Why Art is Important
Lately I've been grappling with the idea of myself as an artist. Art, when boiled down to a proper Merriam Webster definition, is simply, "The expression or application of human creative skill and imagination, producing works to be appreciated primarily for their beauty or emotional power."
Given the broad nature of this definition, art can be almost anything. Art being emotionally powerful is not only incredibly important, but inescapable. Humans are emotional beings, and art is the outward expression of our inner selves. We are, by nature, pure and messy, incomprehensible and lovely, and art somehow captures this. The reason I personally have trouble labeling myself an "artist" is because I've not produced a magnificent/wildly successful artistic work. However, Katerina Gregos, in THIS TEDx talk, argues that most art isn't on display in museums or bought by billionaires walking the gold-gilded halls of high society. Most art is produced by "normal" individuals who are socially and/or politically engaged, because art is inherently social and political. Not only is art from our peers more common, but it is more powerful, more tangible in our social circles, and better able to influence those around us than high-brow art created for and curated by millionaires. This is not to say that one is better than the other, but simply that each have their place. Art, and artists, are everywhere, you just have to look.
My personal favorite form of art is poetry, a literary form so old that historians cannot agree when poetry was first practiced. This quote from the Dead Poet's Society is a succinct summation of the importance of poetry and art as they inform the human condition,
"We don't read and write poetry because it's cute. We read and write poetry because we are members of the human race. And the human race is filled with passion. Medicine, law, business, engineering, these are noble pursuits and necessary to sustain life. But poetry, beauty, romance, love, these are what we stay alive for."
The sentiment that art is at the core of the human experience is not a new idea. Leo Tolstoy said, “Art is the activity by which a person, having experienced an emotion, intentionally transmits it to others." Art fosters empathy, helps us appreciate beauty, expands our worldviews, and enriches our depth of emotional understanding. Art helps us make sense of the world we inhabit. Art can be selfish or selfless; it is free, unabated expression. Art makes us human.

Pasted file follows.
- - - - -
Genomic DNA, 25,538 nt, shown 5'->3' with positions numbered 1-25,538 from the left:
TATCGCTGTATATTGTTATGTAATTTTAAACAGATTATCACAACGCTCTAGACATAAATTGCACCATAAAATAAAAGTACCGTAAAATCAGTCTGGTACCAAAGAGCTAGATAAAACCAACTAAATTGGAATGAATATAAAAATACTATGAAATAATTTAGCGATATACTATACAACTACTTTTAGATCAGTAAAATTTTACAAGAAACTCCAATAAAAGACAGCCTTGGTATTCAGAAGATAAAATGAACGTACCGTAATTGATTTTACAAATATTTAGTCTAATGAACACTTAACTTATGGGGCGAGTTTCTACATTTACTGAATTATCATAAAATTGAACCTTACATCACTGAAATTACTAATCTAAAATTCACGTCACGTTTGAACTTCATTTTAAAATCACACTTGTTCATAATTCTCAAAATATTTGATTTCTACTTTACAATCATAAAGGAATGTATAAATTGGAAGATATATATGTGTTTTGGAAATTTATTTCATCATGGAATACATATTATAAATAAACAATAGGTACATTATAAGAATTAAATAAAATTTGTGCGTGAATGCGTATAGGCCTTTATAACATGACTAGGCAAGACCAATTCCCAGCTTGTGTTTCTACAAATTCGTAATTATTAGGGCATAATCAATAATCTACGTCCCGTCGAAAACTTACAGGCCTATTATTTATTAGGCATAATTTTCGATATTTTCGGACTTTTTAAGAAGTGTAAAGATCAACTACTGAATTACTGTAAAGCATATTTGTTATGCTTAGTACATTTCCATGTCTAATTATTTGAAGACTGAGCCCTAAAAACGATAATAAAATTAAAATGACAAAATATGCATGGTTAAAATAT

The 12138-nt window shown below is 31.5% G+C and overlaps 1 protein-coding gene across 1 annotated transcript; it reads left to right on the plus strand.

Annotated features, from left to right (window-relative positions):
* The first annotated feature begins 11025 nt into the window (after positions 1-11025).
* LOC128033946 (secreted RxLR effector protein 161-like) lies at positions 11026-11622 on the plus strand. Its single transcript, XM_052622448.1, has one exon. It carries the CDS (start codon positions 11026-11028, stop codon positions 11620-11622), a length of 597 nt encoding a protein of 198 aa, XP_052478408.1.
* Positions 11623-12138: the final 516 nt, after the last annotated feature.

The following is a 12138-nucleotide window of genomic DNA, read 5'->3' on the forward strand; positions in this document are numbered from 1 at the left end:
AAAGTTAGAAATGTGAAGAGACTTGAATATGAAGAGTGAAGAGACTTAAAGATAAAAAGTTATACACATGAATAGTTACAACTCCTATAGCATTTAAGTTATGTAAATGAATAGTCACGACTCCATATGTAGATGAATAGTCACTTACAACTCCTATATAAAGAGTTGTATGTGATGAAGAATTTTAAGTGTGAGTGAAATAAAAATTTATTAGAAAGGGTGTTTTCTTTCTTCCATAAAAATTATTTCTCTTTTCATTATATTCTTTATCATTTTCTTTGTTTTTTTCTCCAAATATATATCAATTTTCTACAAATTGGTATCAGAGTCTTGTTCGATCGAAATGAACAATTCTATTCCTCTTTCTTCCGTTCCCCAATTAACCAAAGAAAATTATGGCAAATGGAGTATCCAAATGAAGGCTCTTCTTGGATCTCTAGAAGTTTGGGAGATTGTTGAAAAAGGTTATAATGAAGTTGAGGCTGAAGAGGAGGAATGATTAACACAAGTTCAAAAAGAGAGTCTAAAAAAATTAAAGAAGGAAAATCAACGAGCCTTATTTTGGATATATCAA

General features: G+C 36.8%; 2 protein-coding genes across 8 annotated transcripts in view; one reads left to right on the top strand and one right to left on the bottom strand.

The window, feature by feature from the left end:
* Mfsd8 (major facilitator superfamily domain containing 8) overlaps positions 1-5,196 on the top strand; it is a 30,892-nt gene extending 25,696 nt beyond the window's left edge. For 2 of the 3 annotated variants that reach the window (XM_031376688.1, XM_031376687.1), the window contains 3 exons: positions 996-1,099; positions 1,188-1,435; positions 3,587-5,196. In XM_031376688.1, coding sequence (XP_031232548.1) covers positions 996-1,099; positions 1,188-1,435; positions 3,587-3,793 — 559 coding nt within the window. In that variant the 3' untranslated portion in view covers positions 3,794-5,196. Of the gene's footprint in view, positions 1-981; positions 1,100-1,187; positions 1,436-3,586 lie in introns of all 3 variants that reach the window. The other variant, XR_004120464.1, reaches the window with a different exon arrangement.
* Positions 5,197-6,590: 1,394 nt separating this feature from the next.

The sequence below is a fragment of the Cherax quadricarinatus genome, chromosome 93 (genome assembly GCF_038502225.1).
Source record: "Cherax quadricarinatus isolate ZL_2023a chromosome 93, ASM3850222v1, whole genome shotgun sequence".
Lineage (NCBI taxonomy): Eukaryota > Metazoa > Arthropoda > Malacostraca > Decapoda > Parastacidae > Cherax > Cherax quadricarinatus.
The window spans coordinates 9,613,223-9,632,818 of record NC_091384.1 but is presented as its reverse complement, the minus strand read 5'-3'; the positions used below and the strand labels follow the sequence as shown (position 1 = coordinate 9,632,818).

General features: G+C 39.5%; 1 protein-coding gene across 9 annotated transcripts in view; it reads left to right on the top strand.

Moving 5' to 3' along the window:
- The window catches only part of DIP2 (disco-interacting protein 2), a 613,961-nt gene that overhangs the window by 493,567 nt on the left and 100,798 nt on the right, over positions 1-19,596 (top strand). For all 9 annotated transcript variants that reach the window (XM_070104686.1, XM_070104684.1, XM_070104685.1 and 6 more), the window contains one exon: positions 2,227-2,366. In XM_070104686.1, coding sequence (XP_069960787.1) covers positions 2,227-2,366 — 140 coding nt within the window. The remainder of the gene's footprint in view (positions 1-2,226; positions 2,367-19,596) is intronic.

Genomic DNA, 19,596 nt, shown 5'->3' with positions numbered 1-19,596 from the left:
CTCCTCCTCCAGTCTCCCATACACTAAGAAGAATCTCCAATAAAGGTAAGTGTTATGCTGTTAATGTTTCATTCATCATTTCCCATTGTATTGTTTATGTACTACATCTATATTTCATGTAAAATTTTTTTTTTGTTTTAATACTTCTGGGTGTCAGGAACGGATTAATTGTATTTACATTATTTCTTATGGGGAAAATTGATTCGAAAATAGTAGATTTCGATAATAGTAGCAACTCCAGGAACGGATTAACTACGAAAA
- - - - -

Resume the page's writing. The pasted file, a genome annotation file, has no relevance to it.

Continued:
Van Jones created this graph (below) to represent human society and the role of art in it. He argues that society is driven by the powerful elites, the dependent masses, government, and cultural producers/artists. I found this to be an easy visual guide to explain how art directly guides and impacts the worlds we inhabit.
On the left, there is action. On the right, ideas. Elites are at the top, the rest of us are below. There's an inside act and an outside act. On the inside, elites spent huge amounts of money influencing politicians and policies for their own benefit. On the outside, the masses (non-elites) have the power to influence policy by our sheer numbers and cultural influence. The left side (action) often results in quantifiable policy changes while the right side (ideas) are just as important, but less quantifiable. Sometimes, the "heart" of the masses is stronger than the dollars of the elite, in part because of art.
Have you ever purchased an item, voted a certain way, or experienced an emotional reaction because of something you saw or heard? Maybe it was a song, a movie, a speaker, architecture, a painting, or a book. There are seven, concrete, recognized functions are art, originally delineated by Alain De Botton and John Armstrong, in their book, Art As Therapy. They are:
1. Memory: Artists preserve reminders of memories and the associated emotions. Sometimes, they record memories of memories, illustrating the depth and richness of the human mind in its ability to create sense and order in a world that often seems devoid of sense.
2. Hope: Art reminds us that there is beauty in the world. It connects us to other people who have experienced similar struggles, helping us feel less alone and more connected, i.e, more hopeful.
3. Sorrow: Similar to bringing us hope, art validates our sorrows, helping us understand our pain in relation to the pain and/or experiences of others.
4. Balance: We gain balance through art by taking a moment to observe, judge, or appreciate things we don’t normally notice. We learn to respond to new ideas with an open mind.
5. Growth: Art urges us to empathize with situations that we haven't personally experienced. Emotional, mental, and spiritual growth are all aided by art.
6. Appreciation: Buddha said, "You have no cause for anything but gratitude and joy." Art helps us appreciate the value of ordinary elements of life that we may otherwise take for granted. Appreciation is the mother of joy.
7. Self-Understanding: Perhaps the most intimate benefit of art is that it fosters self-understanding in ways that nothing else can. By examining our own thoughts and ideas, we come to a greater understanding of not only ourselves, but those around us.
P.S. One of my favorite books about creating art is The War of Art by Steven Pressfield. It completely transformed my conceptualization of creativity. Find it for $12 on Amazon.